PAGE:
Rep. Alexandria Ocasio-Cortez held a 5k in Queens Saturday that she billed as “a Family Fun Run supporting U.S. Congresswoman Alexandria Ocasio-Cortez’s Green New Deal on the Saturday following Earth Day.”
But many of the 400 runners didn’t realize their $30 registration fees were going directly into the lawmaker’s campaign coffers.
“We’re getting together for our own health, for our planet’s health … and to fight for the Green New Deal together,” the freshman Democrat told the participants before they set off.
Environmentally conscious supporters — who jogged through Astoria Park alongside a beaming, strolling AOC — believed their money was going to help save the planet.
“It’s going to help raise awareness and educate people,” a female runner told The Post.
“I think it’s really for this particular New Green Deal,” said Brian Schwartz of Long Island. “No question.”
“It’s to help the environment. To support the Green New Deal,” another woman said. “It’s a good cause.”
A vaguely worded notices on AOC’s Facebook page — saying that the run would support “U.S. Congresswoman Alexandria Ocasio-Cortez & the Green New Deal” — worsened the confusion.
But the fine print on a third event-related website revealed the truth.
“Registration fees are contributions to AOC for Congress,” reads the legal disclosure on aoc5k.com, which lists the Federal Election Commission rules that donors must follow.
“It was a campaign fundraiser,” Ocasio-Cortez spokesman Corbin Trent said confirmed.
The participants paid more than $11,000 all told.
Even kids as young as 3 became unknowing political donors — ponying up $20 fees to join a kids’ 1k.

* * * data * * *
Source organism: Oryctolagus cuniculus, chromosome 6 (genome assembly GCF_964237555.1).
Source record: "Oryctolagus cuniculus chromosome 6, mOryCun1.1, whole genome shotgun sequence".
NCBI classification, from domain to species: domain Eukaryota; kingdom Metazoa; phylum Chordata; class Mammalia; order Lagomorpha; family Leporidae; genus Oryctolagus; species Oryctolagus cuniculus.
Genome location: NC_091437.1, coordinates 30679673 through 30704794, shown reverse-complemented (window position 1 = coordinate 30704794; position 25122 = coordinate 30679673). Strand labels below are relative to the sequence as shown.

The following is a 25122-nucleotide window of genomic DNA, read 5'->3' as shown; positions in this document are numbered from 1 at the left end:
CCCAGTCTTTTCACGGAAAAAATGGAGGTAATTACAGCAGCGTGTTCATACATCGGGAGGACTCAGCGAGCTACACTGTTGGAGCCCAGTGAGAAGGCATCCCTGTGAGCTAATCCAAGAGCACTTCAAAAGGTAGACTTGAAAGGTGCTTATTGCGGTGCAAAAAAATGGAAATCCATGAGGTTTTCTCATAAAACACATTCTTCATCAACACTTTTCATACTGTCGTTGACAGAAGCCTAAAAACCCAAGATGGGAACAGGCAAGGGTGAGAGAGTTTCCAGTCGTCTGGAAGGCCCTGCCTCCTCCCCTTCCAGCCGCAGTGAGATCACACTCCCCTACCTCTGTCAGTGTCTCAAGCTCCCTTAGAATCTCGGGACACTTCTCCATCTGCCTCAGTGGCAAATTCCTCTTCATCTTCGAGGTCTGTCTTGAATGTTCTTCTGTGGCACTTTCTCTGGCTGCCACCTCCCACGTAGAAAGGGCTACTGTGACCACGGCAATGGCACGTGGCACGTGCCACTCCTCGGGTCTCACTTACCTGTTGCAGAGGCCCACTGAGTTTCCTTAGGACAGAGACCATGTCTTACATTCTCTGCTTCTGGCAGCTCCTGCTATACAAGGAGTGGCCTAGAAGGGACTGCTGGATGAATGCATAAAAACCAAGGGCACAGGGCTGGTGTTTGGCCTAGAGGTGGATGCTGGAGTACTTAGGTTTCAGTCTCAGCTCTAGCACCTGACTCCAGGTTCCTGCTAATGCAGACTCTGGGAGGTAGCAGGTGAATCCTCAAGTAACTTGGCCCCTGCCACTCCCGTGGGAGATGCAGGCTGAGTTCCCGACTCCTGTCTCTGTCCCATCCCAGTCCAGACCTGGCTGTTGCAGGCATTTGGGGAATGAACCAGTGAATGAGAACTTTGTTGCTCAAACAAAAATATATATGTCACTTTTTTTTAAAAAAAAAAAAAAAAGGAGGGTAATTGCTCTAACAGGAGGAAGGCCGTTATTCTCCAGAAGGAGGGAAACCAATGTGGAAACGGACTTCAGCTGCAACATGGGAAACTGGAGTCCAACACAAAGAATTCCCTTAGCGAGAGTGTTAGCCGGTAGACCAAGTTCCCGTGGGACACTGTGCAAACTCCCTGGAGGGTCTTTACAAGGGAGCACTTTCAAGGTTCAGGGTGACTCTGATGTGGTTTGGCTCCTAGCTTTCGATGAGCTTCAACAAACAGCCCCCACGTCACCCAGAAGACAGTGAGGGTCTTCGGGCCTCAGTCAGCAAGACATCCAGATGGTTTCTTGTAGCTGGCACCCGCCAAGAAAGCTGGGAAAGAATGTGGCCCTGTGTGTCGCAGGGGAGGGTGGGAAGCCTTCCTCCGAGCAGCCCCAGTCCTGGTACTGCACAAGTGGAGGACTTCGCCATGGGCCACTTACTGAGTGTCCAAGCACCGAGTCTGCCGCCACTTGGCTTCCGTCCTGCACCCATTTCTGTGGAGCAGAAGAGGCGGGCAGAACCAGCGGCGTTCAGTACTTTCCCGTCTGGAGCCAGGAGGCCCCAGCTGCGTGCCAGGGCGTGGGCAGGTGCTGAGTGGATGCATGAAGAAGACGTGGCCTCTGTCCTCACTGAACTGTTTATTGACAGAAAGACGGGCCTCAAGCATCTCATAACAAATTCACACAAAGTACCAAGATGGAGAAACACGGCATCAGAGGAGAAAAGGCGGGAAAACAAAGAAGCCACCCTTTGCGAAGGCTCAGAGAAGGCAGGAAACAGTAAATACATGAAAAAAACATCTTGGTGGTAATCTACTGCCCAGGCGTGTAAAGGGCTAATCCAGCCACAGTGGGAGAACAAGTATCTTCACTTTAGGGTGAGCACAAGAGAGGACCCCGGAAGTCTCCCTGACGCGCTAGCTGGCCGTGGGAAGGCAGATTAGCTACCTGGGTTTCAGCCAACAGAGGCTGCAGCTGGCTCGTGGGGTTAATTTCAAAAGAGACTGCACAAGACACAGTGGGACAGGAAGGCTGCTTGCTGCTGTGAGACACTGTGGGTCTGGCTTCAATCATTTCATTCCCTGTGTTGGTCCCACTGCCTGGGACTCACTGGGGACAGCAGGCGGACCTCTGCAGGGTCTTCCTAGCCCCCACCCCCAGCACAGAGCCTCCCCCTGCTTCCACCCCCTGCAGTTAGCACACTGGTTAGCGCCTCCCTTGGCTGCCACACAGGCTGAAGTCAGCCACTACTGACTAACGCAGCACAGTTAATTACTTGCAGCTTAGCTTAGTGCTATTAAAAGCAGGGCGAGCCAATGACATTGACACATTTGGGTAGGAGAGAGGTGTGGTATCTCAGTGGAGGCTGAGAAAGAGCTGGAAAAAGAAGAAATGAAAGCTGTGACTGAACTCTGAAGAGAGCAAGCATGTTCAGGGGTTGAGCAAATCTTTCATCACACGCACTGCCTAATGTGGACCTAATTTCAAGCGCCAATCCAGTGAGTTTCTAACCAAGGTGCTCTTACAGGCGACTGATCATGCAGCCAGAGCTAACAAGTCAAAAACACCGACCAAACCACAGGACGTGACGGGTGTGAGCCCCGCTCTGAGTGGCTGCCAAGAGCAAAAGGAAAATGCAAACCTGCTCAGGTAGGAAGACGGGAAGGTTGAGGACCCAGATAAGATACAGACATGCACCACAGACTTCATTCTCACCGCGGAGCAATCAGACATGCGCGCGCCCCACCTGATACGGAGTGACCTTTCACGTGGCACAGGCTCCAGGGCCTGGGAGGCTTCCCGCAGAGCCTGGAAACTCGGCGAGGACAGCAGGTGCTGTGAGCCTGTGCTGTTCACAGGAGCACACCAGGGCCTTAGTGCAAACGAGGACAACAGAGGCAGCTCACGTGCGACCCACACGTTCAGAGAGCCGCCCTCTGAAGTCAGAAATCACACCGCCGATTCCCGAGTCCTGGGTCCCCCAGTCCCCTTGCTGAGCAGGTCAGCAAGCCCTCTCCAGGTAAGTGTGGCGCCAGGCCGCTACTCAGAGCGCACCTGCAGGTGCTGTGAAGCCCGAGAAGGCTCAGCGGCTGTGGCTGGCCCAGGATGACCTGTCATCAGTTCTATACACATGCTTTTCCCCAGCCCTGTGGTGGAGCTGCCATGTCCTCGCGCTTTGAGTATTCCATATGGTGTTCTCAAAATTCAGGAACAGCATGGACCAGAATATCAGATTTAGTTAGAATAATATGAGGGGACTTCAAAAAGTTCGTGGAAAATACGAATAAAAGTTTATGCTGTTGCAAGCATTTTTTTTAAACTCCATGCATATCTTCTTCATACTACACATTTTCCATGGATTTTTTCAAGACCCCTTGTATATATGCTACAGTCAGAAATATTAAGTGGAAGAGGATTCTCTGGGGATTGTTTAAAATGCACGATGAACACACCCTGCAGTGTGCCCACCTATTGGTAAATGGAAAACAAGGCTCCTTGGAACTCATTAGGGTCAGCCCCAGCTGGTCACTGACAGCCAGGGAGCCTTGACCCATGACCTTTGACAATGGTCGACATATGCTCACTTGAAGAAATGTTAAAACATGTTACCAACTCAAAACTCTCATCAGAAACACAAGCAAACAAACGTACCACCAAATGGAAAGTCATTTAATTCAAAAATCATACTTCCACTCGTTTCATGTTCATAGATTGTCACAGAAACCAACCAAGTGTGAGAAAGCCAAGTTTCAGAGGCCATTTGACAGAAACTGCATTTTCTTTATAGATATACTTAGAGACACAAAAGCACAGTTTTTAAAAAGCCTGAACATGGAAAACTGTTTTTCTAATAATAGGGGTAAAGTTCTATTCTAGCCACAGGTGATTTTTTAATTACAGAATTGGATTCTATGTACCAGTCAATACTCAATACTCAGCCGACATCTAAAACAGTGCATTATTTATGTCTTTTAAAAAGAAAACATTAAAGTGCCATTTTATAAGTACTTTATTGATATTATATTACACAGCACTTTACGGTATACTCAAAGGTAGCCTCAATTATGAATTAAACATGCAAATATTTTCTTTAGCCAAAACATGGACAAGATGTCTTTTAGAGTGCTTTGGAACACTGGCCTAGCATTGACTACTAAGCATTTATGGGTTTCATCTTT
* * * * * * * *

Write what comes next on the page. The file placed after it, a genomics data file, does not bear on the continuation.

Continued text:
But by fudging the fact that those fees were actually campaign contributions, AOC may have enticed constituents into inadvertently breaking federal election laws.
Parents, for example, can’t contribute their own funds in a child’s name.
The amount raised is a drop in the bucket for AOC, whose superstar status and combative Twitter feed vaulted her into the fundraising stratosphere in the first quarter of this year, when she raised $726,000 through online solicitations.
But only 4 percent of that total came from constituents in her own district.
At Saturday’s event, 198 runners came from the Bronx and from Queens neighborhoods within the 14th congressional district. The other 200 came from elsewhere.
Those contributions will improve her home-grown fundraising share.
Some participants felt fooled.
“The site says it’s to benefit her environmental plan,” said one supporter who would not give his name. “If it is going to go directly to her campaign they should have said so.”
Another did not mind.
“Even if that’s so,” said a female runner of her money going directly to a campaign, “it’s because it’s her plan and she is the one we need to push it.”